They say that some things will never depreciate but rather appreciate with time. Those things include works of art and, usually, real estate. Depending on whether you would call a computer a work of art, then it may not come as much of a surprise that a fully working Apple-1 has been auctioned for more than its original $600 price tag. Considerably more.
Bought for $600 from Steve Jobs himself by a gentleman by the name of Charles Ricketts, the Apple-1 not only works but also comes complete with documentation which includes proofs for the Apple-1 manual, the Apple logo itself and the designs for the Apple II’s case.
Since its original purchase back in 1976 the machine has been the property of a handful of owners and was most recently bought for $7,600 in December of 2004. Now, just ten years later, the same Apple-1 sold for a massive $365,000 at an auction. The reason for the huge increase in valuation is partly due to the fact that Apple has seen something of a renaissance during the last ten years with the Apple-1 being the start of it all. Remember, 2004 was long before the iPhone and iPad were announced and while far from the Dire Straits of the late 1990s, Apple was far from the company it is today.
The lot also included a cancelled check made out to the now renamed Apple Computer with a note reading, “Purchased July 1976 from Steve Jobs in his parents’ garage in Los Altos.”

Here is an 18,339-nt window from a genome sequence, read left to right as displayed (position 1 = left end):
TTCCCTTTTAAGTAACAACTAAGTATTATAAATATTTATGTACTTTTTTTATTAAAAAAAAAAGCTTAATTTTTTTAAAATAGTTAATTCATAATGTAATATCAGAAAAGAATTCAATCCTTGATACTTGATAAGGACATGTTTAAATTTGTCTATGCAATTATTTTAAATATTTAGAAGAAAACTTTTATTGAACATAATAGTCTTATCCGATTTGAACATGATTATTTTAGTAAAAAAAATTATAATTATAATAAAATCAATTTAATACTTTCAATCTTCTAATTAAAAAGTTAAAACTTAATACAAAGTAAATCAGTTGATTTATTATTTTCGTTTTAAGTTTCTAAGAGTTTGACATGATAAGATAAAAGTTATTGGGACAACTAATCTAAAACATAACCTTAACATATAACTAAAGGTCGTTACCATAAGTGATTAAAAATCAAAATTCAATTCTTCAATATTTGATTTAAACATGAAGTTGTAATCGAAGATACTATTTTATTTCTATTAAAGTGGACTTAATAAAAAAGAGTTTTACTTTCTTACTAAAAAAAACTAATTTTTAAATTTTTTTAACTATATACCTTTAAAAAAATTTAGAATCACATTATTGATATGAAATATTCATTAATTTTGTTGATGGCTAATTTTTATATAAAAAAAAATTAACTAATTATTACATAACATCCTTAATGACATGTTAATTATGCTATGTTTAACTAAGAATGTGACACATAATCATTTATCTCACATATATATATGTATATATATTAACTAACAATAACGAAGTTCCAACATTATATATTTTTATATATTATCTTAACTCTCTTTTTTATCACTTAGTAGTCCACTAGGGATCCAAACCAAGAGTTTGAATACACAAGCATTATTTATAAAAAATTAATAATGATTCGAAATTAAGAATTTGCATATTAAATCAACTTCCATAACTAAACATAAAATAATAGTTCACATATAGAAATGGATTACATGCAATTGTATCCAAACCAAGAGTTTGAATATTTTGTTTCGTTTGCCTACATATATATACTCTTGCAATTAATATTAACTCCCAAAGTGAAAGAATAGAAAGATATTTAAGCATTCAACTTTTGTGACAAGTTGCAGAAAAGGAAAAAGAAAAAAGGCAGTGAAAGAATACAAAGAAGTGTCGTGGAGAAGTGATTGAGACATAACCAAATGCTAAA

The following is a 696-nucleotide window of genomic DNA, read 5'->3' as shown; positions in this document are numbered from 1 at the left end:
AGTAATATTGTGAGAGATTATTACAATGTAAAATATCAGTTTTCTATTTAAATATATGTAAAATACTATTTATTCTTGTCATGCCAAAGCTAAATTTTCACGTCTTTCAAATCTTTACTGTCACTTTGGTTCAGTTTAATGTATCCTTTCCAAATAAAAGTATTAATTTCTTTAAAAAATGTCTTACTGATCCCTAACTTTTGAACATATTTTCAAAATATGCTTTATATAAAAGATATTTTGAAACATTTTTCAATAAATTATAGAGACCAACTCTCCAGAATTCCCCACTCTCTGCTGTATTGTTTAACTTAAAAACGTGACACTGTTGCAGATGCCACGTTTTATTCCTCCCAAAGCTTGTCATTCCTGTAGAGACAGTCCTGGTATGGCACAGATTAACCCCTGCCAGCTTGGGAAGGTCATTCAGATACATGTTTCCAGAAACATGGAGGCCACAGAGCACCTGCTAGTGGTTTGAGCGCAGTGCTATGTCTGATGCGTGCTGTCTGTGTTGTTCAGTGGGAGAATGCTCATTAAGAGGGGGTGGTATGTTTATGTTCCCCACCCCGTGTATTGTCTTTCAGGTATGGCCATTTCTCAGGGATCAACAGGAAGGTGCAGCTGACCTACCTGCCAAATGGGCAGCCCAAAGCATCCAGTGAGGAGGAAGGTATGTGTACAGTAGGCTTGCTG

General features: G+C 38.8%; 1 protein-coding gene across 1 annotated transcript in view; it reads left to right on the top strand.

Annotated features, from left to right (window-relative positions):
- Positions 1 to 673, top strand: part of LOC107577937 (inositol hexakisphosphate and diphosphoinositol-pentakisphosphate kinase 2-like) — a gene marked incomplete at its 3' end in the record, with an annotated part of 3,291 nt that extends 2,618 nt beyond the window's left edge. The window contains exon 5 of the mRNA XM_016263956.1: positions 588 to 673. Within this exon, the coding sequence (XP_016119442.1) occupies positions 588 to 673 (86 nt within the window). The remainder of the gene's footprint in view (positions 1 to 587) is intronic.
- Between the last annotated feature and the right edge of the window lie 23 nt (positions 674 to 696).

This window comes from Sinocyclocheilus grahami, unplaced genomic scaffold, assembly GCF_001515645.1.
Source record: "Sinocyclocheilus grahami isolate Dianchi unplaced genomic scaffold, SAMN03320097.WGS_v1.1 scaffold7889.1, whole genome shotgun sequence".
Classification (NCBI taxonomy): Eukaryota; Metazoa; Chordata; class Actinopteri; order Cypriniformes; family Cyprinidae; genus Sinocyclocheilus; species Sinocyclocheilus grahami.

While a huge sum of money, this isn’t the most expensive Apple-1 to have sold recently. Just this past October, the Henry Ford organization purchased its own Apple-1 with the intention of it finding a new home at its museum in Dearborn, Michigan. That particular item sold for nearly a million dollars, which makes this recent auction seem like pocket change.
Well, if you’ve got a million dollars to spend on a 40 year old computer, that is.
If you think old Apple computers go for such a high price, then you would be interested to know that recently someone sold a pair of original iPhones – the one released in 2007 – for a massive $25,000.
We wonder if someone would rake in that much money with the first-gen iPad?